Three years ago, it was impossible to find a quiet and intimate place in Sydney to read a book and talk with friends over a glass of wine or a cheeky cocktail.
But today, more than 40 new and interesting small bars are changing the drinking culture in Australia’s No.1 city.
Sydneysiders can now knit over a glass of punch; drink cocktails from glass jars; snack on peanuts surrounded by the Wild West or sip wine in the “home” of notorious Sydney madam Tilly Devine.
Martin O’Sullivan is a co-owner of Grasshopper, a small bar built with recycled materials, and kick-started with matched grant funding from the City of Sydney.
The venue has reactivated a laneway basement that had been empty for several years.
Before Grasshopper sprang to life, Temperance Lane off George Street – between the Hilton and the Strand – was home to nothing more than garbage bins and cigarette butts.
“Small bars have changed Sydney in a positive way,” Martin said.
“People no longer have to go to Melbourne for that small-bar experience – there are dozens right here and they’re doing it well,” he said.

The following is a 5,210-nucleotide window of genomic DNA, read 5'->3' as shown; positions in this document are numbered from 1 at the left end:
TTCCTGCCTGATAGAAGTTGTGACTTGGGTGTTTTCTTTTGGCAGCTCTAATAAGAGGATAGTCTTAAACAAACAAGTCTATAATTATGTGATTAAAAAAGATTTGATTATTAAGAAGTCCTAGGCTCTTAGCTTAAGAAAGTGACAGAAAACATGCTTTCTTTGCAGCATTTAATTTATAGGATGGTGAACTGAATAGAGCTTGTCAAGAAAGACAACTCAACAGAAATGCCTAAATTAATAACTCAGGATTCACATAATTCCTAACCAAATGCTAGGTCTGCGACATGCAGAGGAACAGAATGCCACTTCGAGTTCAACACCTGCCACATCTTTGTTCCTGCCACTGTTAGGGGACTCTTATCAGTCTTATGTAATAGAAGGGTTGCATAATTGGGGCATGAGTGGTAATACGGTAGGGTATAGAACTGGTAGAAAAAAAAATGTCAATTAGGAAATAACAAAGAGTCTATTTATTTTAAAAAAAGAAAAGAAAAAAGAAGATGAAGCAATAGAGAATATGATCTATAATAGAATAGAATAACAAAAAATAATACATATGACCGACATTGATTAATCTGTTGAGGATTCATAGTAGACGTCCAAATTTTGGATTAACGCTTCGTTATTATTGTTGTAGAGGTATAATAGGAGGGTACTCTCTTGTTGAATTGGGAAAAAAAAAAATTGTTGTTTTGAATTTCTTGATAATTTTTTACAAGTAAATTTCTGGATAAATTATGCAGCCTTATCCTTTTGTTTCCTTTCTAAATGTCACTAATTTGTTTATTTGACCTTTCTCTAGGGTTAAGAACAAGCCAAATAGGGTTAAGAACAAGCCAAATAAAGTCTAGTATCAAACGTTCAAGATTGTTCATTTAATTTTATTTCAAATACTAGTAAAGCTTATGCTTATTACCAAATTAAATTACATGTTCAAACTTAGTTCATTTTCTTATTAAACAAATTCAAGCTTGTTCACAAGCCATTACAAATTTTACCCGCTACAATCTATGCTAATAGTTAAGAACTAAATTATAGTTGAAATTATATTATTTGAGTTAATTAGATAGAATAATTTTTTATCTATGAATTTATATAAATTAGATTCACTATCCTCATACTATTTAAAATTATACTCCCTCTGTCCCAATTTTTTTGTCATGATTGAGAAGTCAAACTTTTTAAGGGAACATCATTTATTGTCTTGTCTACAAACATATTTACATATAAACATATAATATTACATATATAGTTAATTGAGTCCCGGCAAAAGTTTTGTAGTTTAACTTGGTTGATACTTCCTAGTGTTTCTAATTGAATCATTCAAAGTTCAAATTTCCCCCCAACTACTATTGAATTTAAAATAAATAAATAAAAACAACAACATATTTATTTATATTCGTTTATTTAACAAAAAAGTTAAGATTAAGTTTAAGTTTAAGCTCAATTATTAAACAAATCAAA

“We wanted to create something with meaning and character, so we used sustainable building materials and created a new space for emerging artists to display their works.”
Martin is also co-founder and president of the Small Bar Association, which has more than 30 members who share ideas, advice and expertise with each other and industry newcomers.
“I started the association with Chris Lane and Luke Heard, who started the first small bar in Sydney (Small Bar on Erskine Street).
“We share everything from tips about good plumbers or air-conditioning mechanics, to promising locations or good real-estate agents.
“We see the association as an opportunity to start sharing information and help each other out; we don’t see each other as competition.
“We want everyone to succeed so we can change the culture of Sydney from the big-beer-barn-nightclub-mentality to personalised service – it’s all about diversity.”
Sydney’s small bars are diverse and there are now dozens of small boutique and unique bars and places for people to meet and mingle.
These low-impact venues have a maximum capacity of less than 120 people, promoting a sophisticated and resident-friendly drinking culture in the city.